A real-time PCR assay was evaluated for the rapid detection (10 h) of
in meats using molecular beacon probes available as a commercial kit (iQ-Check, Bio-Rad laboratories). Raw (chicken, pork) and ready-to-eat (RTE) meats were artificially contaminated with
serovar Typhimurium at the estimated level of 2 to 4 cells per 25 g. After 8 h of pre-enrichment in buffered peptone water, a molecular beacon-based PCR assay was performed to detect contamination in raw and RTE meats. The sensitivity and accuracy of the assay were compared with the conventional USDA microbiological procedure. Comparative evaluation of the USDA procedure with the rapid PCR assay for meat samples (n = 63) revealed 1 false negative pork sample with the PCR assay. All uninoculated controls (n = 34) but one sample were negative by both the 10-h PCR assay and the USDA procedure. Developing rapid pathogen detection methods with shorter pre-enrichment times (8-h) and real-time data monitoring capabilities will benefit the industry in preventing recall of contaminated meats by stopping the contaminated products from being introduced into the marketplace.
Authors:M. Reiter, H. Volkmann, U. Imianovsky, M. Lopez, L. Medina, and R. Jordano
The incidence of Listeria monocytogenes in refrigerated and frozen chicken parts was investigated, using the Mini-Vidas™ system (bioMérieux). Two hundred and eigthy chicken parts were tested: 40 skin samples from the breast and leg, 120 samples from refrigerated wings, breasts and legs and 120 samples from frozen wings, breasts and legs (40 of each). The 219 samples tested positive (78.21%). The parts with the highest incidence were frozen breasts (100%) and wings (95%). In frozen legs, the values were lower (60%). In refrigerated parts, the incidence was higher in breasts (85%) and in wings (80%). In legs samples, similarly to the frozen ones, the incidence was lower (50%). In the skin of the breasts and legs, the incidence was 77.50%. Statistical evaluation demonstrated that there are no differences between frozen breasts and wings but there are differences between similar refrigerated parts. The refrigerated and frozen legs are the only parts that are statistically equal. The percentages that were detected show the importance of requiring the absence of Listeria spp. in chickens.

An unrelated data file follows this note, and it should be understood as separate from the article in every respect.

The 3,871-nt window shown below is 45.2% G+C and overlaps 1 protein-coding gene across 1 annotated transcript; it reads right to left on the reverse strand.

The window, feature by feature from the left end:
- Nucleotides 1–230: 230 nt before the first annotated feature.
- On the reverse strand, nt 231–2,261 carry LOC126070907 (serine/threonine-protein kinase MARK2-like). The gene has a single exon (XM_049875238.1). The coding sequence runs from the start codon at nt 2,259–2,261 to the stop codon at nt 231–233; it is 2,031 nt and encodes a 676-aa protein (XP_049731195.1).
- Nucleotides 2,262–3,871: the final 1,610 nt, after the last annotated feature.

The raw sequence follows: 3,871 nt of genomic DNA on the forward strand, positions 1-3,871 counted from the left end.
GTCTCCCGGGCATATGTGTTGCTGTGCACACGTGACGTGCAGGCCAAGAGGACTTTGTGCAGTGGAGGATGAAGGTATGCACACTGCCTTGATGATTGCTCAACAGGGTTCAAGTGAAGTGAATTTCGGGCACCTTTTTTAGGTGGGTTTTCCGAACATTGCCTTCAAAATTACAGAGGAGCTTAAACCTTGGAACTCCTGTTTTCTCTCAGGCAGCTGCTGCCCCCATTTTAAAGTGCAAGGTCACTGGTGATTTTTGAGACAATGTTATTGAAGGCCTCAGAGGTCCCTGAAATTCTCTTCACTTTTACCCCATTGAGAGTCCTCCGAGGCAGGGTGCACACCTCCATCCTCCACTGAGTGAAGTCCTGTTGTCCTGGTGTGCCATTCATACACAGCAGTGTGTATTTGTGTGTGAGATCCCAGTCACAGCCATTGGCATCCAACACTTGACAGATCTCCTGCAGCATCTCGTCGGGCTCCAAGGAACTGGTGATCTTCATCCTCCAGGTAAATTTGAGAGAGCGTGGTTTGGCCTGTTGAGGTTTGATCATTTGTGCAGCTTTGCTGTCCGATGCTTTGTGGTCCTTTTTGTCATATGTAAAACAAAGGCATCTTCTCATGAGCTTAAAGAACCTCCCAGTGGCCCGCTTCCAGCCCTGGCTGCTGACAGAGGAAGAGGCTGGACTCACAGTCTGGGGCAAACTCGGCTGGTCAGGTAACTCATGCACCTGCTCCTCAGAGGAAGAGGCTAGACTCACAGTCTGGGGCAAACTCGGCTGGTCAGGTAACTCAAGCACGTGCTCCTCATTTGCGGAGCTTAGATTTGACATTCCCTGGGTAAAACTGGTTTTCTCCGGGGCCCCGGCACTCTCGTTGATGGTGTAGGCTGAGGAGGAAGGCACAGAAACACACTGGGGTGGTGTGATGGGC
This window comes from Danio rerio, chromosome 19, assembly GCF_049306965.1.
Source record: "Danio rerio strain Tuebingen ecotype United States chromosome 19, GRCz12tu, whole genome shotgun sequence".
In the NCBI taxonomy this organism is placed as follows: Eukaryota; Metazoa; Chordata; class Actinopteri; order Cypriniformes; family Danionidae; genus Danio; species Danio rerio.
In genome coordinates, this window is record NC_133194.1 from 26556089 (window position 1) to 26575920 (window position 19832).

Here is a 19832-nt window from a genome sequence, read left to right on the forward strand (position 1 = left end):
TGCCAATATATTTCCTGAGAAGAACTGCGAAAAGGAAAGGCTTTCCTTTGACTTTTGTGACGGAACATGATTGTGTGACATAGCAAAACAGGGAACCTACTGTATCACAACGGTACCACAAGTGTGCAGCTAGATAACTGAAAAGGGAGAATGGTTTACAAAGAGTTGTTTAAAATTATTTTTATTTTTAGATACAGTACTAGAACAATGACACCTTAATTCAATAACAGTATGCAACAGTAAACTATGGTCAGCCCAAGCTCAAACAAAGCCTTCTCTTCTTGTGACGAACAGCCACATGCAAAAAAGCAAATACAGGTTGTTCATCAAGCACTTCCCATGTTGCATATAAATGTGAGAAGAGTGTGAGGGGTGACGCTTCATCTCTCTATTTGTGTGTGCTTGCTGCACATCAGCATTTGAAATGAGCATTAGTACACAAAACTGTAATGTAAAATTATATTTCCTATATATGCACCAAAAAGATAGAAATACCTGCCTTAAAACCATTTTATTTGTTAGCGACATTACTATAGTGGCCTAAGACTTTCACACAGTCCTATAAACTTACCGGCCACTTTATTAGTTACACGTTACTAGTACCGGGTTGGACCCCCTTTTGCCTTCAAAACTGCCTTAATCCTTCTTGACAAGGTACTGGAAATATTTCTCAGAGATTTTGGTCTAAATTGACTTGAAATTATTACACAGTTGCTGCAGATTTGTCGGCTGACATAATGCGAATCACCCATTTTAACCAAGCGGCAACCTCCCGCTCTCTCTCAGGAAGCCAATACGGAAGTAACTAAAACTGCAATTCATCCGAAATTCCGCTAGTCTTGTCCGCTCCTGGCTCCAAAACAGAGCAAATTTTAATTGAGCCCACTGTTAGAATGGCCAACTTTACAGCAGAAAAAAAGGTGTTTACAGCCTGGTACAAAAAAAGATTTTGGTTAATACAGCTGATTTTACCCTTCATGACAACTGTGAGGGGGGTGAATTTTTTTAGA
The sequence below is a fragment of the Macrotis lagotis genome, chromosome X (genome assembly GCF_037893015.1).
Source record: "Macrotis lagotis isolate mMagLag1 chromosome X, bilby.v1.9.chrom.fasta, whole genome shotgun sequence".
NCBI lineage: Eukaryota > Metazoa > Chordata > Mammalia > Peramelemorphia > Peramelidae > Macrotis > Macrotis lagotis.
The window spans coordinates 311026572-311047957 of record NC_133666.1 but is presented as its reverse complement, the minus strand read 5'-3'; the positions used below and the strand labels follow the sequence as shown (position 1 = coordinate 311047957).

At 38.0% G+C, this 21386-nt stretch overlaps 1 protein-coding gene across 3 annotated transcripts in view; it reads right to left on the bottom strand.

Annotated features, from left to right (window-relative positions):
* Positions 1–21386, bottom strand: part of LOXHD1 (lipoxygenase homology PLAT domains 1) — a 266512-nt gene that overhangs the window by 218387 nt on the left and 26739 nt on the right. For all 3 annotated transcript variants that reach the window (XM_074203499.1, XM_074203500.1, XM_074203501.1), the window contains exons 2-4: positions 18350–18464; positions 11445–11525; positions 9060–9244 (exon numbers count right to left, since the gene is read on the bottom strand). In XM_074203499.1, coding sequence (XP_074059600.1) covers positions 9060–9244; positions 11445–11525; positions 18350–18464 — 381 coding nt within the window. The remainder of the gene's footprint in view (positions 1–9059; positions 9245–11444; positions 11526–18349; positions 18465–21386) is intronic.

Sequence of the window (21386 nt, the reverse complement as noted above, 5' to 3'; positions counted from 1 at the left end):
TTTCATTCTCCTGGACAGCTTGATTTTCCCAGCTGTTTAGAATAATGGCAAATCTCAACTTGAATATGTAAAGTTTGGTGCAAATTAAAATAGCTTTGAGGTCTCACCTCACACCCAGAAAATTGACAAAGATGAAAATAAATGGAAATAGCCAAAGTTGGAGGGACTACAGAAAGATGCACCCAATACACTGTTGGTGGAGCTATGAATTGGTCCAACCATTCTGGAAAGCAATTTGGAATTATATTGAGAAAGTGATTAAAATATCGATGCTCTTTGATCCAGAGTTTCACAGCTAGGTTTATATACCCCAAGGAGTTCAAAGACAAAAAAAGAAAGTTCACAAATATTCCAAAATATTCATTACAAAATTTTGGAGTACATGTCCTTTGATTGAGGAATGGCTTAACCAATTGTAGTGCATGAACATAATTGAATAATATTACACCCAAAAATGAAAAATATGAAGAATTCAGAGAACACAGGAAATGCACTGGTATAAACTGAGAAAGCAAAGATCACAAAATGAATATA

Authors:Z. Idiri, M. Siad, B. Kaddari, L. Omari, M. Seghir, and A. Zerrouki
Simultaneous determination of N, Mg, Al, Si, P, Cl, K, Ca and Fe in chicken dung and dates was carried out using fast neutron activation analysis (FNAA) with a SAMES J25 neutron generator. The activities were measured with a 72 cm3 high purity germanium detector using the relative method. The accuracy was checked with the aid of a standard reference material of milk powder A11 supplied by the IAEA. For the nitrogen contents, the results were compared to those obtained by the classical KJELDAHL method.
Authors:M. I. Oshtrakh, O. B. Milder, V. A. Semionkin, L. I. Malakheeva, and P. G. Prokopenko
Characterization of iron storage proteins in liver and spleen from normal chicken and chicken with lymphoid leukemia in comparison
with human liver ferritin were considered by Mössbauer spectroscopy (preliminary results). Small differences in Mössbauer
hyperfine parameters for both normal and lymphoid leukemia chicken liver and spleen were observed. The value of quadrupole